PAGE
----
Like a human pulse, an electronic beat welcomes us into the dark grind of “Stick Shift,” the new single from melodic experimentalist Reed Stewart. The percussion is scattered, jazz-inspired, and not unlike the discordant swing that one would find in a purely avant-garde release, but it’s adorned with a lush vocal that keeps it tethered to the familiar just enough to make this track accessible to the masses just as much as it is the underground aficionado. Growing like cerebral weeds, a chaotic set of keys finds its way into the mix around the halfway point of the song, and saturates the central hook with an eccentric texture that only adds to the evocative nature of the carefully constructed arrangement. Instrumentally, “Stick Shift” is about as out-there as they come, and its lyrics are just as enigmatic in style and structure, but there’s something to be said about this single’s understated emotion, which can be found in places typically ignored by mainstream artists.
“Stick Shift” gets more and more compositionally confusing as it drones on, but we never get the impression that the instrumental parts are being thrown together in some reckless, drug-fueled experimentation in refined audio; in fact, quite the contrary. Every subtle nuance in the bass, the percussion and the vocal track is defined exquisitely in the master mix, which in and of itself is as much of a contributor to the narrative of the song as any of the actual instruments are.
There’s a tension that we’re never able to escape from, and even in the couple of relief-providing moments of catharsis (as far and few in between as they come), we always feel as though there’s some menacing entity awaiting us around the many twists and turns that the track throws in our direction. Reed Stewart seems bent on getting both a physical and a mental reaction out of his listeners in this epically noisy ambient single, but I don’t know that I would go as far as to call him an outright noise musician. He’s got the experimental edge of Lou Reed, but an urbane respect for lyricism that ties his sound more to the contemporary than it does anything in the past.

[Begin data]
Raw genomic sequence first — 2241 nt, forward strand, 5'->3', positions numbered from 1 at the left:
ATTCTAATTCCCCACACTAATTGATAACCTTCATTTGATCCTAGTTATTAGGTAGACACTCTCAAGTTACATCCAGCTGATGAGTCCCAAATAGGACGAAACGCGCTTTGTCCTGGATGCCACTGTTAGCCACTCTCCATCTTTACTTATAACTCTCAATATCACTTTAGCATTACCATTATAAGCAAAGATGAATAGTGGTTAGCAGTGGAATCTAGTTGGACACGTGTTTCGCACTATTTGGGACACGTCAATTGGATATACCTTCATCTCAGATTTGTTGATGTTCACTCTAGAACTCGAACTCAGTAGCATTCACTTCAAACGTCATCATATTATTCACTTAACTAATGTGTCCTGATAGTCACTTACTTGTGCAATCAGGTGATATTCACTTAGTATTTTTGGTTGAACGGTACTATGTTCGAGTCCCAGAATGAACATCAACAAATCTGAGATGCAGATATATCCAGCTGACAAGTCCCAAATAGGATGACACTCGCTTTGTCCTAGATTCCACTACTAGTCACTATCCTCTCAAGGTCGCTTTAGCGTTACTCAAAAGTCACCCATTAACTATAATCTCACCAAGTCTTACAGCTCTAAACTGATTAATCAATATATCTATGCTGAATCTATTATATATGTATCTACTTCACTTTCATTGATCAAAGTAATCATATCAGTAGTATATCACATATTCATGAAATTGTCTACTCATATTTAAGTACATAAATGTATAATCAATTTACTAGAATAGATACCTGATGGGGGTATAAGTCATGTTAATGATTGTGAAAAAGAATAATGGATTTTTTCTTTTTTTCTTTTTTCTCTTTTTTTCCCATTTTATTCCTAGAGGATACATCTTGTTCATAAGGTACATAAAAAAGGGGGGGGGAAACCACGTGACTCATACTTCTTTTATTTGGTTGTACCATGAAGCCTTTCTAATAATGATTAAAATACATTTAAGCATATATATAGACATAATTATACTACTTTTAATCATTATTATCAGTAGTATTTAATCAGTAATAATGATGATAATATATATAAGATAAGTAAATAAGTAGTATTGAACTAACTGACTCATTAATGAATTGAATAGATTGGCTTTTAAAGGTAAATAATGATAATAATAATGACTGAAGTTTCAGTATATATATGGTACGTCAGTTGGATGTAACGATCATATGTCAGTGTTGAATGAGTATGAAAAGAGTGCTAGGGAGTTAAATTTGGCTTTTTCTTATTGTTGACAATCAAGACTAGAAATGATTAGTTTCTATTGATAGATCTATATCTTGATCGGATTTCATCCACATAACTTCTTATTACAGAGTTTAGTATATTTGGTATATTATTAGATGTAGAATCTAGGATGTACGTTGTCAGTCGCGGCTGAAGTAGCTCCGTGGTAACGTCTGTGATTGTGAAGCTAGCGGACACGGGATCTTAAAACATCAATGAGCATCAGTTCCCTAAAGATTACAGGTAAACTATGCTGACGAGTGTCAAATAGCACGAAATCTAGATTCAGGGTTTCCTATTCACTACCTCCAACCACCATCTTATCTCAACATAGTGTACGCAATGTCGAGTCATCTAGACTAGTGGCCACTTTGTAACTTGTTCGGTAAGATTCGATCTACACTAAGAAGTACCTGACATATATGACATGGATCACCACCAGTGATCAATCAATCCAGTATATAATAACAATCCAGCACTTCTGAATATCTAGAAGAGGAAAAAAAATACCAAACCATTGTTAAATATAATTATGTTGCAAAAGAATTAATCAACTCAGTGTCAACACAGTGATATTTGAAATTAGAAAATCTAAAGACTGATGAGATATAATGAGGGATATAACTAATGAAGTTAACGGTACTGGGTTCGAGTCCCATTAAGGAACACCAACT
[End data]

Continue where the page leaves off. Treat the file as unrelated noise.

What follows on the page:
The music that we’ve heard thus far in 2019 has given us a lot of food for thought across the sonic spectrum, and Reed Stewart’s “Stick Shift” is definitely one of the more intriguing listens that I’ve had the chance to experience in the last few months. It’s not stylized as to be everyone’s cup of tea, but that might be what makes it such a unique offering this spring. Stewart isn’t trying to be anyone but himself here, and in rejecting the norms of a jaded recording industry that has admittedly been missing a signature sound for nearly a decade, he’s carving out a very special spot for himself in the elite hierarchy of underground experimentalists. I’m looking forward to seeing what he does with his work next, but if it’s anything like what he’s accomplished with “Stick Shift,” I’m fairly certain that I’m going to like what I hear.
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